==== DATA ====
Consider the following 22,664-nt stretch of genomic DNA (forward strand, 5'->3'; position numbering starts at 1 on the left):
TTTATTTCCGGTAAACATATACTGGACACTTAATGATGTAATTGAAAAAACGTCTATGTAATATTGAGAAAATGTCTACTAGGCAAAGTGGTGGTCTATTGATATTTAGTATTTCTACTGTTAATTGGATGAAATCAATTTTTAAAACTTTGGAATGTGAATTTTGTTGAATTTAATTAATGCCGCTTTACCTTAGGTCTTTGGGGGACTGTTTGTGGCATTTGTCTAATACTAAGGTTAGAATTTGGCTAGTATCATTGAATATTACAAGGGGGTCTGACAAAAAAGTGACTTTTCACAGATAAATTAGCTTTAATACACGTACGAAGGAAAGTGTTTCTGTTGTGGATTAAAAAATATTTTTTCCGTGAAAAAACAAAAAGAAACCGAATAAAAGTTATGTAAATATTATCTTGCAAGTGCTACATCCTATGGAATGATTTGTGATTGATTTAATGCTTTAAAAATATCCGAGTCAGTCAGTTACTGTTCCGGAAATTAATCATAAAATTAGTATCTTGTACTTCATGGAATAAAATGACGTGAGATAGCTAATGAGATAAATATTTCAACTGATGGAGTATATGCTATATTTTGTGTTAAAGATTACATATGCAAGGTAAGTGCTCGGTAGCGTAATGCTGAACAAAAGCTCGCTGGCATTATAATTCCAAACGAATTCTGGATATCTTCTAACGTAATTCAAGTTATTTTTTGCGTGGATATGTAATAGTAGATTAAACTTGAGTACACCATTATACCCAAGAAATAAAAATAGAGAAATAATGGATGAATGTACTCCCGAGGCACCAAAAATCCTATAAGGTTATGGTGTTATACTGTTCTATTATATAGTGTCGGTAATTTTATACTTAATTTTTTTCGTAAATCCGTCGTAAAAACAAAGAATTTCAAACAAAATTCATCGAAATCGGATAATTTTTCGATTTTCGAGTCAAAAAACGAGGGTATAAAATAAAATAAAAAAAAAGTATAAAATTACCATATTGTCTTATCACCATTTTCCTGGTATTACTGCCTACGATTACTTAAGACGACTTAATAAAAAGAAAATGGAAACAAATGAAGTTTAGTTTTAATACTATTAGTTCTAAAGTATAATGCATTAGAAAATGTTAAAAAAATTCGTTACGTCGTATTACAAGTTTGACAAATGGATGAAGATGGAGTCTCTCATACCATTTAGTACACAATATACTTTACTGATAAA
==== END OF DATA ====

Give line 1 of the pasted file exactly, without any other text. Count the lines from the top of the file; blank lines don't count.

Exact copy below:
Consider the following 22,664-nt stretch of genomic DNA (forward strand, 5'->3'; position numbering starts at 1 on the left):